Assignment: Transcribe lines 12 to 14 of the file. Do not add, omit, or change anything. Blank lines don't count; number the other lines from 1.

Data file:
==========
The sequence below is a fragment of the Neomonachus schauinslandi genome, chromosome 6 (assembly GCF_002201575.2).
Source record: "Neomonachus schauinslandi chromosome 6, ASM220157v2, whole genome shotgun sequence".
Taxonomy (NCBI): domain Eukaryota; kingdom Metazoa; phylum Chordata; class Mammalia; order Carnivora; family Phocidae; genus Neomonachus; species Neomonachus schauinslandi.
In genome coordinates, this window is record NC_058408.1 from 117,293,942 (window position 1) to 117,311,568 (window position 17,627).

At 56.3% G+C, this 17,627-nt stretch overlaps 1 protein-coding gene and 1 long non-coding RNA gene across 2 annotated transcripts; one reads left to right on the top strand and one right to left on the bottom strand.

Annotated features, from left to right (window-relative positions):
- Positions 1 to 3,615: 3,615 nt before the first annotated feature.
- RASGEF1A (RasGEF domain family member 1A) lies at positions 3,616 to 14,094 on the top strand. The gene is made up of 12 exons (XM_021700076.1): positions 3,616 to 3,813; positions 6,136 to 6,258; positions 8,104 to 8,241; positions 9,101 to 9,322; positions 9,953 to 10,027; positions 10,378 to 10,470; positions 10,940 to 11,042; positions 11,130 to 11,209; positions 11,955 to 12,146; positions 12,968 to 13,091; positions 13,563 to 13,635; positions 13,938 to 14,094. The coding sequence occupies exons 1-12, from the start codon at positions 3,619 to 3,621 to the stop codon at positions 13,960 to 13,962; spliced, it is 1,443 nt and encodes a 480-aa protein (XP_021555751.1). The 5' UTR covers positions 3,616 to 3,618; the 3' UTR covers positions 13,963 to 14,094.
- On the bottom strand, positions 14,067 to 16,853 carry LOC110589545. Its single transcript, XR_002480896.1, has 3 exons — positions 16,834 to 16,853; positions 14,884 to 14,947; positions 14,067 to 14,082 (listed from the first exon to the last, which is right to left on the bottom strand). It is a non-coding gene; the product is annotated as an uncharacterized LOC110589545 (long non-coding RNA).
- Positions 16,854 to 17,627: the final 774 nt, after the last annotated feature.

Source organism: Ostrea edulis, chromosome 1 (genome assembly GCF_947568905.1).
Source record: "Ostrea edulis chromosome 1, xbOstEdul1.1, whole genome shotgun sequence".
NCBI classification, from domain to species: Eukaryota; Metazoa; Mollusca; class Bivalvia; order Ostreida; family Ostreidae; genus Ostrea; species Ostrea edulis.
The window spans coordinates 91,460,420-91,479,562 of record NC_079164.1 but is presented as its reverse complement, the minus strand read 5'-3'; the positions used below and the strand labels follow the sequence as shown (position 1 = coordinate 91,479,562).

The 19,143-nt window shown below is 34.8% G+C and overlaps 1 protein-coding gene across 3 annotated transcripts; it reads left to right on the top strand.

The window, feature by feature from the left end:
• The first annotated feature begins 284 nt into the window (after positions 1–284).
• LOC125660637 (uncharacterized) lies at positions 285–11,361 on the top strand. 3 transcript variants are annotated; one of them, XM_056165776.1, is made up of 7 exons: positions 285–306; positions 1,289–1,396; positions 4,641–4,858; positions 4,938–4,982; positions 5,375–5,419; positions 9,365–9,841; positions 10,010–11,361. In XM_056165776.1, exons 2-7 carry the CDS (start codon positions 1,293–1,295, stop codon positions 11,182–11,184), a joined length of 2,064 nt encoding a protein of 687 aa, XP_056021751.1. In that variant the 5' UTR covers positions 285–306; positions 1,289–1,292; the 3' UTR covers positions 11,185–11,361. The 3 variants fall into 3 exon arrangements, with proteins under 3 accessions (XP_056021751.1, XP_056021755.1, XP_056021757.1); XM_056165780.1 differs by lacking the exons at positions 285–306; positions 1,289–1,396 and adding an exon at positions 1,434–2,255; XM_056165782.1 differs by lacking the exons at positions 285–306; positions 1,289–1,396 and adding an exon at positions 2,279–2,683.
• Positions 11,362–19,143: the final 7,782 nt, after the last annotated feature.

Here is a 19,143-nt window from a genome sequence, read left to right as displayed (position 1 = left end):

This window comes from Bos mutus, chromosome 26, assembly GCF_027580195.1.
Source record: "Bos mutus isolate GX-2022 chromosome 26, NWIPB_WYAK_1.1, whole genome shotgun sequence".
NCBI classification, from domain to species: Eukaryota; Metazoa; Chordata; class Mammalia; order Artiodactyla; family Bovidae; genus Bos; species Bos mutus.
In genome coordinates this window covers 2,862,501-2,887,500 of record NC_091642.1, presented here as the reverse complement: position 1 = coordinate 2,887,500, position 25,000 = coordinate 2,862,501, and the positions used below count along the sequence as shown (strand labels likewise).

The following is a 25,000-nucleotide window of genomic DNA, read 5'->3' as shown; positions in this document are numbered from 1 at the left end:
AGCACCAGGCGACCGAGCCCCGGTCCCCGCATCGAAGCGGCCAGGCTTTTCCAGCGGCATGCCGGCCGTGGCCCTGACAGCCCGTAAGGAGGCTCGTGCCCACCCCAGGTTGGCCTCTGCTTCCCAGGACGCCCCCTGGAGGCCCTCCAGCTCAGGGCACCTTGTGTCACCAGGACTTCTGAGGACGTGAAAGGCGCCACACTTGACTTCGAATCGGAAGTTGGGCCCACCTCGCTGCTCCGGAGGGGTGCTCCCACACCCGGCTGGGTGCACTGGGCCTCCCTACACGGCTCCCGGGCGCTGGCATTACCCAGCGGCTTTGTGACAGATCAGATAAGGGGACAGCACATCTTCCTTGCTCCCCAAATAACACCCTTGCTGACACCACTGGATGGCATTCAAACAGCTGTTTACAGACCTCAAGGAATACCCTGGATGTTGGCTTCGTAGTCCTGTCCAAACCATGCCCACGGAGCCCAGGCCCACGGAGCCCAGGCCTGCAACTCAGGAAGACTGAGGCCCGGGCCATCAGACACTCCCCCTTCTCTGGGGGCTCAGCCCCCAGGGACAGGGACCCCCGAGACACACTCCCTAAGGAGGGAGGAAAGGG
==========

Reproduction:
Source record: "Ostrea edulis chromosome 1, xbOstEdul1.1, whole genome shotgun sequence".
NCBI classification, from domain to species: Eukaryota; Metazoa; Mollusca; class Bivalvia; order Ostreida; family Ostreidae; genus Ostrea; species Ostrea edulis.
The window spans coordinates 91,460,420-91,479,562 of record NC_079164.1 but is presented as its reverse complement, the minus strand read 5'-3'; the positions used below and the strand labels follow the sequence as shown (position 1 = coordinate 91,479,562).